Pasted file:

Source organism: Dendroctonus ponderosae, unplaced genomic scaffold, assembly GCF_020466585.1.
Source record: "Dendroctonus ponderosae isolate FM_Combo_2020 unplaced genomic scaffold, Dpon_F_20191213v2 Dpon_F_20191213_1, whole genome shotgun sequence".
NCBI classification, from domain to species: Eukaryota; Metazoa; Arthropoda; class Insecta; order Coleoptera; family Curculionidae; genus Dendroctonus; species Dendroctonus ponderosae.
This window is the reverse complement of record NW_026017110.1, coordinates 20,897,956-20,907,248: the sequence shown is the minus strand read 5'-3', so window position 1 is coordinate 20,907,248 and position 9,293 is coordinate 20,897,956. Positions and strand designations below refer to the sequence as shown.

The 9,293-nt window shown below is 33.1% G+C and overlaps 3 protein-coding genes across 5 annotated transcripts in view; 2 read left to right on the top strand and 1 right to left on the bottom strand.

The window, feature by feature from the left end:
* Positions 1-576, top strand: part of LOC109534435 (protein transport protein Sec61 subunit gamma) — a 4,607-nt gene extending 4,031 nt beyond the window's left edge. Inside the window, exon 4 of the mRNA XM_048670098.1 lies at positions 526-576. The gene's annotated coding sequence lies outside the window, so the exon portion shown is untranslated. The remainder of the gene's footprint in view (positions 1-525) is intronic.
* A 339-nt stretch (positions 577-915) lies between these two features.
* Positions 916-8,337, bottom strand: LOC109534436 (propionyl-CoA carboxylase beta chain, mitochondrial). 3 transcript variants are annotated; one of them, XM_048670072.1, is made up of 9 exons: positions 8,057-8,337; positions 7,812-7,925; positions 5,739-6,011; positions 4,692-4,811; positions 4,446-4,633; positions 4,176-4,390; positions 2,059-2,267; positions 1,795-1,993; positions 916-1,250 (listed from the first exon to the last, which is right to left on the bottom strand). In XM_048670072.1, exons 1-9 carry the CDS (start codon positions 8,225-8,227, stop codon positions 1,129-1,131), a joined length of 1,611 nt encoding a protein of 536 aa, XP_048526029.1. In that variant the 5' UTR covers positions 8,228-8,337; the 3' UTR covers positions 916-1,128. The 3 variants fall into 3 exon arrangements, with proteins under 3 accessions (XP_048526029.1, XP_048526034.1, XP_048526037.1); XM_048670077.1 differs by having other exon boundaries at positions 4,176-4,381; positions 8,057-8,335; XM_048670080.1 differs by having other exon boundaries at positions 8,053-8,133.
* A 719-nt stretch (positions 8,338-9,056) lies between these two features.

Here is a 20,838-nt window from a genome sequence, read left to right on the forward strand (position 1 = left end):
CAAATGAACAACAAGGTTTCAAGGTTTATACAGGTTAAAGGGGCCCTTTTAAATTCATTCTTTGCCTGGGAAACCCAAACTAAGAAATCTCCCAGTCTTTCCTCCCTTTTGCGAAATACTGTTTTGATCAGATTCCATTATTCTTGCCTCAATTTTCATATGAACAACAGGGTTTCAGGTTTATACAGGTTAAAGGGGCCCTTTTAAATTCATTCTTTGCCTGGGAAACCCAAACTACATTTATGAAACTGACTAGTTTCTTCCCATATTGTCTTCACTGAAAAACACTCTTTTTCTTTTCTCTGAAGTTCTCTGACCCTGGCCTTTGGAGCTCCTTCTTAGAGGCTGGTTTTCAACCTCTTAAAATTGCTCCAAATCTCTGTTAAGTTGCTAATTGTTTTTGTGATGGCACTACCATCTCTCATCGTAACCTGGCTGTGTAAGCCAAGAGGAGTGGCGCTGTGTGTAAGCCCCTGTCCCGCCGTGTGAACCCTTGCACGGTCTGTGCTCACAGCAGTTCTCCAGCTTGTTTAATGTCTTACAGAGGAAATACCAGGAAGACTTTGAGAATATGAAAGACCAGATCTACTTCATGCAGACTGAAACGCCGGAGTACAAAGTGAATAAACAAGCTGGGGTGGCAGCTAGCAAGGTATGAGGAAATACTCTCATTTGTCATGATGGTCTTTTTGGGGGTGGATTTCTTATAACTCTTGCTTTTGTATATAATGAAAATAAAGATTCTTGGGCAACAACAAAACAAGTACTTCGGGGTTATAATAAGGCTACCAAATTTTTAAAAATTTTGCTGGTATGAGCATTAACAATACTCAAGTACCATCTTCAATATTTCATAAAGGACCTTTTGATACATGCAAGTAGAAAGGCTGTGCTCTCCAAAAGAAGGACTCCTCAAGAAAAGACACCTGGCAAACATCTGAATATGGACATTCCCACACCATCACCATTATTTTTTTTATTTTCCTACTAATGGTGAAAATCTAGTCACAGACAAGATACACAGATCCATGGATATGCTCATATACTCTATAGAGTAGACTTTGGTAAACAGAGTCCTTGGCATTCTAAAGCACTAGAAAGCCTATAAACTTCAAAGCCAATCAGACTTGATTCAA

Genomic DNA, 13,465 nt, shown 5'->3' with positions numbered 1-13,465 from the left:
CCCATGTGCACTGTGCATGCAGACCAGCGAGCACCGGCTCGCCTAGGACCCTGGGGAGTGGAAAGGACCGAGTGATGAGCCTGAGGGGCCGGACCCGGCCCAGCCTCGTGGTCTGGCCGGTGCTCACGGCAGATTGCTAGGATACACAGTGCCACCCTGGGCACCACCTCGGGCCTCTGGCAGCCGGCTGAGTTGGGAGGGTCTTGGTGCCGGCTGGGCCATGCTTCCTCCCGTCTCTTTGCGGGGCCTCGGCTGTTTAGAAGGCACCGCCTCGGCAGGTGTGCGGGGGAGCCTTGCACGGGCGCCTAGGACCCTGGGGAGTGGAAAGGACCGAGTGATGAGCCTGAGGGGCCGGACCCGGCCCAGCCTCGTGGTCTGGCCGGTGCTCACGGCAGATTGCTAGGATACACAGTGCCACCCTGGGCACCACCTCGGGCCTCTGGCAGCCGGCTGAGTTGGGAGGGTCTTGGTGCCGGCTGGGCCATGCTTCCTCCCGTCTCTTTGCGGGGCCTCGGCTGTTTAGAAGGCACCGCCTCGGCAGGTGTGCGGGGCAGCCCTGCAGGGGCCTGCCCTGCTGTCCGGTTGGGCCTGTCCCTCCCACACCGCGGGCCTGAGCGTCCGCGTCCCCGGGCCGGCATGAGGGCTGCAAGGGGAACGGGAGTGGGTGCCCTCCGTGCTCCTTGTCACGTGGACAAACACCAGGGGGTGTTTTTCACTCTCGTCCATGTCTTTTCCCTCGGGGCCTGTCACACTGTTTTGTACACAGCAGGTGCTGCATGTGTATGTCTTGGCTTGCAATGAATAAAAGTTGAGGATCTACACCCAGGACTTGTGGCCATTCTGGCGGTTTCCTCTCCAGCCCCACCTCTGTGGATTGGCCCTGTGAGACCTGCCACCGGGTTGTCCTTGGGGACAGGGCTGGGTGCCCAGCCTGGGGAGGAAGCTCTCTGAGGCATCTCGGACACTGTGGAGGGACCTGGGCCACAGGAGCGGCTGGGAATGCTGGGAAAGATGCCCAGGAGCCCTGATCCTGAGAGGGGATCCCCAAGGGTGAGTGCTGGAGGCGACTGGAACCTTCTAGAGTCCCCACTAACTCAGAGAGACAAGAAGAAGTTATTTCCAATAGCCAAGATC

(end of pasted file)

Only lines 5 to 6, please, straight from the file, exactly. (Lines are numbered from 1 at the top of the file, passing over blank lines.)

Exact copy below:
The 9,293-nt window shown below is 33.1% G+C and overlaps 3 protein-coding genes across 5 annotated transcripts in view; 2 read left to right on the top strand and 1 right to left on the bottom strand.

The window, feature by feature from the left end: